When the 2014-15 NHL regular season came to a close, fans of the Toronto Maple Leafs had had enough. I mean, they’d “had enough” well before that, but the disgust had finally frothed into a vile latte that needed to be poured down the drain.
The sentiment was clear from everyone inside the organization and out: Trade everyone. Fire everyone. Like, literally, into the sun. Blow the whole thing up, start over, because as Brendan Shanahan said - for whatever reason, the mix just didn’t work.
As complete overhauls go, it was only logical that core-members Phil Kessel and Dion Phaneuf would be the first players marched to the wall across from the firing squad after the team’s front office got flipped-turned upside down.
Uncle Phil took the first bullet.
But as we wait for the Leafs’ captain to receive his similar fate, it’s starting to look more like he may be granted a stay, and possibly one that becomes a full-on pardon.
Let’s start with the off-ice reasons before taking it to the blue line.
First, the obvious: Mike Babcock is a serious, no-nonsense coach who believes in hard work. You can say a lot of things about Phaneuf, but there’s no denying he’s all three of those things too. It’s safe to say the respect is mutual - remember how Detroit really wanted Phaneuf, then Babcock left, then those talks died down? Not sayin’, just sayin’.
An NHL captain has an interesting, somewhat political job in an NHL locker room. He serves as a liaison to the coach, who’s not always an easy man to access, let alone approach. He can take the general temperature of the room - is the team tired and in need of a day off, are guys bitching about the power play, and so on - and relay it to the coach, who isn’t privy to the quiet locker room conversations that take place every day before and after practices and games.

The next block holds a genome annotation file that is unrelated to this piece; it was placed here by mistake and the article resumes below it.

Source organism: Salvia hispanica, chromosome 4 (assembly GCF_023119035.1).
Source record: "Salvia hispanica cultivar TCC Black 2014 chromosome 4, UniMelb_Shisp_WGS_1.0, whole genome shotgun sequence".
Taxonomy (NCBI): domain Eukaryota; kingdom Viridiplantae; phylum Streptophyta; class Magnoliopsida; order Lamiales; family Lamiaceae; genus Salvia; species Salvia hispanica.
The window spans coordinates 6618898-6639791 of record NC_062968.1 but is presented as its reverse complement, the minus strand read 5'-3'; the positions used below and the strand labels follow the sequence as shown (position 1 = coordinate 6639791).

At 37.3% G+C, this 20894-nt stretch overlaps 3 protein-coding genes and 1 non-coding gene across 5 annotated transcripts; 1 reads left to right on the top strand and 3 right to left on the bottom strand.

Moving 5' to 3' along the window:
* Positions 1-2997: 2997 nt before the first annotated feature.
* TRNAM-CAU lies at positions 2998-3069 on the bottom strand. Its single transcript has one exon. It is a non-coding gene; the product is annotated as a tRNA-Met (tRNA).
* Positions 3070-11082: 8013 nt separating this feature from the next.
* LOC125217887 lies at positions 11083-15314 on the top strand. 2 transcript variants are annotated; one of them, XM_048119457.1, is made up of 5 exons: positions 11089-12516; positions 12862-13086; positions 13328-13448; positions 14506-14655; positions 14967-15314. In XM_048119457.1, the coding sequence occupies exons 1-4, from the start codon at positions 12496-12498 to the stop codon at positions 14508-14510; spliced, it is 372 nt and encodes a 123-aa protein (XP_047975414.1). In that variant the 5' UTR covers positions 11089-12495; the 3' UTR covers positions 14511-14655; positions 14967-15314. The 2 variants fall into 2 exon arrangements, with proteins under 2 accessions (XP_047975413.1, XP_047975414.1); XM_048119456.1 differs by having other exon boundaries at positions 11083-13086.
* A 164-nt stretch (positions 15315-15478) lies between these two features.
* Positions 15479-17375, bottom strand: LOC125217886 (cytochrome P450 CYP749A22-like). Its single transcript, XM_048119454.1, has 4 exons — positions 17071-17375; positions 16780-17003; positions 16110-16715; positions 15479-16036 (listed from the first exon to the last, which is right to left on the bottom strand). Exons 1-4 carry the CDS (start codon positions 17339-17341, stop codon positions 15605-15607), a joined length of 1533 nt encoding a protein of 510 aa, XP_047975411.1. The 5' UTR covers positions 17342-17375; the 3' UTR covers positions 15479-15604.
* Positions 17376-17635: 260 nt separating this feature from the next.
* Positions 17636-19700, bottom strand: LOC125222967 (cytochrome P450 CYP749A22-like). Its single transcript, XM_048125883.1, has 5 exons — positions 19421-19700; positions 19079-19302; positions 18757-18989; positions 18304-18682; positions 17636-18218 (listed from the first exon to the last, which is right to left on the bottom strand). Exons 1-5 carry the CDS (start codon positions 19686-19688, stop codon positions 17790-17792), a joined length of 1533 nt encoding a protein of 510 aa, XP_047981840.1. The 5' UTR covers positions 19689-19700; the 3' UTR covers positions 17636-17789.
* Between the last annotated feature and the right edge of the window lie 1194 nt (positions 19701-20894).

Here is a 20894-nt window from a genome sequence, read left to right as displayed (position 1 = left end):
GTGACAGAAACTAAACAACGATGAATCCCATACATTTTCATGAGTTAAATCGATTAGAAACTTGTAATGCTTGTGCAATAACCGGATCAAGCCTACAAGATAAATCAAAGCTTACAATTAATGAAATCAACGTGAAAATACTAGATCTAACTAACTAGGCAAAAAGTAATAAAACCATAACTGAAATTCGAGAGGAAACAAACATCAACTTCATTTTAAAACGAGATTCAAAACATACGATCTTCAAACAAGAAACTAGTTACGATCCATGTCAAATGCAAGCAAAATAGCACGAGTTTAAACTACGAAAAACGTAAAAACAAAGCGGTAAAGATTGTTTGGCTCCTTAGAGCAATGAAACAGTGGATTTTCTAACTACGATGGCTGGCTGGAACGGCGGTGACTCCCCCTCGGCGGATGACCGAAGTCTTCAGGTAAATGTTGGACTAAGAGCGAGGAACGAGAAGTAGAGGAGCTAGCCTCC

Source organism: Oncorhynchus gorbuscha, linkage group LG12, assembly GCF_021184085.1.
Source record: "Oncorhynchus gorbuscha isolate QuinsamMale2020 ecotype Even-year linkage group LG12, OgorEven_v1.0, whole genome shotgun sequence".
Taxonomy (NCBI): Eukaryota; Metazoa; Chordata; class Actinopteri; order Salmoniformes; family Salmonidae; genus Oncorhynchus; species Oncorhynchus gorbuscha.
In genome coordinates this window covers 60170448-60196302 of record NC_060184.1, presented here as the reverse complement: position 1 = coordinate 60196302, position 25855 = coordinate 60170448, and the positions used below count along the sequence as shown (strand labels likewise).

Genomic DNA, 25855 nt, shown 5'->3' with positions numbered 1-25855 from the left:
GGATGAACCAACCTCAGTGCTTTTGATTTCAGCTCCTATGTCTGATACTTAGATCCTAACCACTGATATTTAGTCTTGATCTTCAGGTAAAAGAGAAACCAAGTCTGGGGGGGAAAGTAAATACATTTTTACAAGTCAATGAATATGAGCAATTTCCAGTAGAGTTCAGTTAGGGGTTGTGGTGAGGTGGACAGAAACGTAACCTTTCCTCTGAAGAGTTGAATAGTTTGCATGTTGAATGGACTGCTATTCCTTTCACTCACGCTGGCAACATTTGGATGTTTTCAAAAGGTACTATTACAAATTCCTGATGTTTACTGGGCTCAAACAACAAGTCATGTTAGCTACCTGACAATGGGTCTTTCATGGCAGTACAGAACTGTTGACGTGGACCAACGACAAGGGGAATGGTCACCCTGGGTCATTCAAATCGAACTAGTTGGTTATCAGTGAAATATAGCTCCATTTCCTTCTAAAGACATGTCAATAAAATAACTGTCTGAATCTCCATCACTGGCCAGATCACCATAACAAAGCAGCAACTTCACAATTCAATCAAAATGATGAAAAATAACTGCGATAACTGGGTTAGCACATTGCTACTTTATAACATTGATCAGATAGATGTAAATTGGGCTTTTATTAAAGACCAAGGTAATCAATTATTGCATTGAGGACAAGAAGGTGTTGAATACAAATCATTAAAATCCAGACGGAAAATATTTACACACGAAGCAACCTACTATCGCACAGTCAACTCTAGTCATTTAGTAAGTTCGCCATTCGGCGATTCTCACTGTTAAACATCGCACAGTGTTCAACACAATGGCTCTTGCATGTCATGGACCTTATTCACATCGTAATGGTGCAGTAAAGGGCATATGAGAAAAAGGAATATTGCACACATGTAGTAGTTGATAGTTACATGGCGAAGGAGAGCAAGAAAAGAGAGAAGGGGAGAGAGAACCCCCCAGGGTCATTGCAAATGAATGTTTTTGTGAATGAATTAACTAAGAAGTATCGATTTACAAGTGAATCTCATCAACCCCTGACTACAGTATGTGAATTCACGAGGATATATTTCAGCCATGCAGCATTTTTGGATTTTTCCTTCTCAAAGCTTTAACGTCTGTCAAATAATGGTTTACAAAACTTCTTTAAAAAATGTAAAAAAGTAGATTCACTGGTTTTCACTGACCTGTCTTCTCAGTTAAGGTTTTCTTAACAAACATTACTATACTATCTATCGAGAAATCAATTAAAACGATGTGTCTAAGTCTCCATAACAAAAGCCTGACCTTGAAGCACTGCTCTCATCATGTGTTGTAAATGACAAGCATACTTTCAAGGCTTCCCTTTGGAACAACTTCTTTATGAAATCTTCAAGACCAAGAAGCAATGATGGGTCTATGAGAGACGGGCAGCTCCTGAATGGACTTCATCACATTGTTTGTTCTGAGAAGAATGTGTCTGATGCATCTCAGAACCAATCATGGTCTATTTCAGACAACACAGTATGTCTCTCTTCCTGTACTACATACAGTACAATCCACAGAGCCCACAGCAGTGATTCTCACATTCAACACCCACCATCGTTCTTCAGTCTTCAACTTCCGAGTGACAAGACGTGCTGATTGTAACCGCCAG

If the coach/captain relationship is particularly strong, the captain almost becomes another arm of the coach in the room, doubling down on the team message, and serving as another pair of eyes and ears. Is Player X skipping workouts? Is Player Y putting in more time with the skating coach? Coach is gonna know.
In Detroit, Babcock had players and leaders he knew and respected. He had relationships. He’s coming into Toronto cold.
Phaneuf is, as a media member described to me, ever the good soldier. He’s coming into next season on the same page as Babcock, which is an awfully nice start for the new coach. He can trust that his message will be enforced, if not amplified.
Beyond the off-ice duties, there’s reason enough to justify giving Phaneuf a chance to bounce back on the ice.
For one, It’s almost impossible to have on-ice success on a bad team. I personally went through a college season that saw me finish two points off the team lead … with 13. We were such a general nightmare that we played the whole damn game in our own end, which meant we all looked awful, even the players who weren’t (a couple guys eventually played in the NHL).